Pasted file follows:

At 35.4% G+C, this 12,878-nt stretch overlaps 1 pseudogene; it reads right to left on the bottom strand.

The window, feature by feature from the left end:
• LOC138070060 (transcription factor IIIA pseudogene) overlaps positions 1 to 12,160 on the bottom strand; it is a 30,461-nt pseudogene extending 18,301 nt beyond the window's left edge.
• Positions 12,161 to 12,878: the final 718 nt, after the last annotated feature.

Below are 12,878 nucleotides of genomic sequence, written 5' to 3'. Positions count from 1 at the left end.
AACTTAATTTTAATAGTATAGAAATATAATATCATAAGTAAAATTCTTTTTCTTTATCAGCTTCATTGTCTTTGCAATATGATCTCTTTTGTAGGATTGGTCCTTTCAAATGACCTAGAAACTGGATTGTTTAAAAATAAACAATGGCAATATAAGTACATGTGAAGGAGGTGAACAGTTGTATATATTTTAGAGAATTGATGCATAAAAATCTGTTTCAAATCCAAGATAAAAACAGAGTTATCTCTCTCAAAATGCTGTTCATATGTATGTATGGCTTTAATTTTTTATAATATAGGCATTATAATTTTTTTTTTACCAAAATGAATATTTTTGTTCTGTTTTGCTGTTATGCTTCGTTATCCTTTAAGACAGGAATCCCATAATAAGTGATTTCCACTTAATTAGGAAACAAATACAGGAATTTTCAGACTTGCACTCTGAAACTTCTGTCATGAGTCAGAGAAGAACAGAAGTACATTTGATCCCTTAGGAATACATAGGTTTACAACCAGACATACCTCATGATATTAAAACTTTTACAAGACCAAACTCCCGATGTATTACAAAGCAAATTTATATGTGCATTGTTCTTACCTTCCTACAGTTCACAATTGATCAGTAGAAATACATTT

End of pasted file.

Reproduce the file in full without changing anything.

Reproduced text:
At 35.4% G+C, this 12,878-nt stretch overlaps 1 pseudogene; it reads right to left on the bottom strand.

The window, feature by feature from the left end:
• LOC138070060 (transcription factor IIIA pseudogene) overlaps positions 1 to 12,160 on the bottom strand; it is a 30,461-nt pseudogene extending 18,301 nt beyond the window's left edge.
• Positions 12,161 to 12,878: the final 718 nt, after the last annotated feature.

Below are 12,878 nucleotides of genomic sequence, written 5' to 3'. Positions count from 1 at the left end.
AACTTAATTTTAATAGTATAGAAATATAATATCATAAGTAAAATTCTTTTTCTTTATCAGCTTCATTGTCTTTGCAATATGATCTCTTTTGTAGGATTGGTCCTTTCAAATGACCTAGAAACTGGATTGTTTAAAAATAAACAATGGCAATATAAGTACATGTGAAGGAGGTGAACAGTTGTATATATTTTAGAGAATTGATGCATAAAAATCTGTTTCAAATCCAAGATAAAAACAGAGTTATCTCTCTCAAAATGCTGTTCATATGTATGTATGGCTTTAATTTTTTATAATATAGGCATTATAATTTTTTTTTTACCAAAATGAATATTTTTGTTCTGTTTTGCTGTTATGCTTCGTTATCCTTTAAGACAGGAATCCCATAATAAGTGATTTCCACTTAATTAGGAAACAAATACAGGAATTTTCAGACTTGCACTCTGAAACTTCTGTCATGAGTCAGAGAAGAACAGAAGTACATTTGATCCCTTAGGAATACATAGGTTTACAACCAGACATACCTCATGATATTAAAACTTTTACAAGACCAAACTCCCGATGTATTACAAAGCAAATTTATATGTGCATTGTTCTTACCTTCCTACAGTTCACAATTGATCAGTAGAAATACATTT